But yet we expect our police officers to do it and keep doing it.
If you haven’t been a cop you have no earthly idea of what it is like. You absolutely do not know what it takes to enter potentially life threatening situations day after day, call after call, and traffic stop after traffic stop all the while thinking of your loved ones at home who are wondering if mommy or daddy will make it home . You, yourself, wonder if you will make it home to see them that evening. You wonder if you will be there for the next birthday or Christmas morning or other special event.
But as a police officer, your duty calls and it comes first.
Police work is like no other. Officers are asked to be marriage counselors, therapists, enforcers, negotiators, tacticians, strategists, analysts, comforters and heroes. They are asked to put their own problems aside, place their family second and help total strangers who many times don’t even like them simply because they are cops.
But that is exactly what a police officer does.
Have you ever thought that maybe an officer is going through their own marital or financial issues or perhaps a loved one has passed away or that their spouse was ill? Yet we demand that he or she place their troubles aside and help a complete stranger deal with their problems. It is truly remarkable the things that officers do during a shift and do so with professionalism while under so much stress, duress and public scrutiny. Ask that of a 22 year old man or woman in any other profession, I doubt you will find anyone who will step up to the task.
It is incredible that we expect our officers to exhibit extreme patience, understanding and all the while be mind readers yet we don’t expect citizens to simply comply with the requests of the officer so they can just do their job.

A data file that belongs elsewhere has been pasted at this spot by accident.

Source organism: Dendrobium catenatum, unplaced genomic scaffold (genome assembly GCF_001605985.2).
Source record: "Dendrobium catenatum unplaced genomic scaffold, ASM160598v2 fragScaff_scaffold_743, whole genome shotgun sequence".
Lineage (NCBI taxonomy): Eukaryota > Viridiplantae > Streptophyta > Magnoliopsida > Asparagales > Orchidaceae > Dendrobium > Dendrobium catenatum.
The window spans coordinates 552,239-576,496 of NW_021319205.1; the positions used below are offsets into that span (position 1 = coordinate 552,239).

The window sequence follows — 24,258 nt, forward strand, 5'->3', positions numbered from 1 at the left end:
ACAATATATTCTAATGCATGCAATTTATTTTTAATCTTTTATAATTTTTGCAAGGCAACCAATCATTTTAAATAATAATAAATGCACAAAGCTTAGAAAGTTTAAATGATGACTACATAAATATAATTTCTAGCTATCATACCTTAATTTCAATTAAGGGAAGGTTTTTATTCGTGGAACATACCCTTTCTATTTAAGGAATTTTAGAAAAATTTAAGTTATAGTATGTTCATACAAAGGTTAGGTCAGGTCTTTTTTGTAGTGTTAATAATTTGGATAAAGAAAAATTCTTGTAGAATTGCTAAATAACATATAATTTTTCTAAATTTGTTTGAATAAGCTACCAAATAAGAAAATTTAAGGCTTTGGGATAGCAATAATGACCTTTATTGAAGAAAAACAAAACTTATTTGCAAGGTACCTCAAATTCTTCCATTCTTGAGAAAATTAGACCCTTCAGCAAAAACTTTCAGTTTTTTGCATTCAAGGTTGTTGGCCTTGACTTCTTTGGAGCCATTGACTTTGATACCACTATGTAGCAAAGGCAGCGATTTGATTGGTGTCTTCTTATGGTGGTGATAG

Just as in any job there are people who have no business working in that industry and who are eventually rooted out. I have witnessed a few such police officers in my career and eventually they were identified and quickly ushered out of the profession and thankfully so. That happens because police officers are human beings just like anyone else – despite the belief otherwise. But, I will continue to voice loudly and repeat until I can’t repeat it anymore, the majority of police officers are well meaning in all their actions and duties.
Please join me in supporting our police officers not only this week but every day of the year. These men and women in blue deserve our utmost respect, support and admiration. Take a moment to stop and tell an officer or deputy that you are thankful for their selfless service, encourage them in their duties and show that you care for them as they do for you. And if you happened to be stopped by an officer please, for heaven’s sake, just simply do what he or she asked you to do.
Super men and women – that is what they are in my book.
May God bless these slain officers, their families and may He bring peace to this nation.
Viper One Six – Out